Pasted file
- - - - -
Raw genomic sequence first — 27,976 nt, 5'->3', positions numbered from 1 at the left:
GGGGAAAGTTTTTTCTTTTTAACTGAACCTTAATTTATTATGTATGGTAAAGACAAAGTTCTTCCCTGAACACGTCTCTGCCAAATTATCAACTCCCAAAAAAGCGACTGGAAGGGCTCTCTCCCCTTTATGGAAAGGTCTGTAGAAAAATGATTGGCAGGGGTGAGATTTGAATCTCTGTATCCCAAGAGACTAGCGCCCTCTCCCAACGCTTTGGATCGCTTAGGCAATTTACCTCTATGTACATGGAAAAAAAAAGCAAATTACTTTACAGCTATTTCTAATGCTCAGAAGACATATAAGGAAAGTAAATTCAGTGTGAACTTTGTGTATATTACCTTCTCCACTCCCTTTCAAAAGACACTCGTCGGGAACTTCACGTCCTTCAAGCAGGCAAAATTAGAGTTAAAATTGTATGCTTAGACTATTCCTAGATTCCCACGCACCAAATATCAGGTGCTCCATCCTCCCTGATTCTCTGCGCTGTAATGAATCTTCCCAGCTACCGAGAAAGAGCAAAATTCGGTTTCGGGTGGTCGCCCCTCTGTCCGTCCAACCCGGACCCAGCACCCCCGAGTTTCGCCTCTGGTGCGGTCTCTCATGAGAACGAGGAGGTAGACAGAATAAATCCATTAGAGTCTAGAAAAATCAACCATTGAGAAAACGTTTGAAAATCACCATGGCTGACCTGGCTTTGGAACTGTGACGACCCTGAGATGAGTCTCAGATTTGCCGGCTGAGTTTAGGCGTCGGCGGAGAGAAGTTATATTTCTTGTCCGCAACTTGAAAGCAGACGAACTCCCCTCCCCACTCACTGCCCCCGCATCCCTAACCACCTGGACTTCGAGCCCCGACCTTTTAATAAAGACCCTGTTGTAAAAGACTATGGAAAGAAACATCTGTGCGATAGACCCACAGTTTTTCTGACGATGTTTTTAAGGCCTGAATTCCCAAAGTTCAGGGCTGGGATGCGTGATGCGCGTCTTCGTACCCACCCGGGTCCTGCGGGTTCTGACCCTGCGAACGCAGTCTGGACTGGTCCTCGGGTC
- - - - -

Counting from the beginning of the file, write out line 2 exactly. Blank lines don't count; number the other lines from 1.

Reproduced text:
GGGGAAAGTTTTTTCTTTTTAACTGAACCTTAATTTATTATGTATGGTAAAGACAAAGTTCTTCCCTGAACACGTCTCTGCCAAATTATCAACTCCCAAAAAAGCGACTGGAAGGGCTCTCTCCCCTTTATGGAAAGGTCTGTAGAAAAATGATTGGCAGGGGTGAGATTTGAATCTCTGTATCCCAAGAGACTAGCGCCCTCTCCCAACGCTTTGGATCGCTTAGGCAATTTACCTCTATGTACATGGAAAAAAAAAGCAAATTACTTTACAGCTATTTCTAATGCTCAGAAGACATATAAGGAAAGTAAATTCAGTGTGAACTTTGTGTATATTACCTTCTCCACTCCCTTTCAAAAGACACTCGTCGGGAACTTCACGTCCTTCAAGCAGGCAAAATTAGAGTTAAAATTGTATGCTTAGACTATTCCTAGATTCCCACGCACCAAATATCAGGTGCTCCATCCTCCCTGATTCTCTGCGCTGTAATGAATCTTCCCAGCTACCGAGAAAGAGCAAAATTCGGTTTCGGGTGGTCGCCCCTCTGTCCGTCCAACCCGGACCCAGCACCCCCGAGTTTCGCCTCTGGTGCGGTCTCTCATGAGAACGAGGAGGTAGACAGAATAAATCCATTAGAGTCTAGAAAAATCAACCATTGAGAAAACGTTTGAAAATCACCATGGCTGACCTGGCTTTGGAACTGTGACGACCCTGAGATGAGTCTCAGATTTGCCGGCTGAGTTTAGGCGTCGGCGGAGAGAAGTTATATTTCTTGTCCGCAACTTGAAAGCAGACGAACTCCCCTCCCCACTCACTGCCCCCGCATCCCTAACCACCTGGACTTCGAGCCCCGACCTTTTAATAAAGACCCTGTTGTAAAAGACTATGGAAAGAAACATCTGTGCGATAGACCCACAGTTTTTCTGACGATGTTTTTAAGGCCTGAATTCCCAAAGTTCAGGGCTGGGATGCGTGATGCGCGTCTTCGTACCCACCCGGGTCCTGCGGGTTCTGACCCTGCGAACGCAGTCTGGACTGGTCCTCGGGTC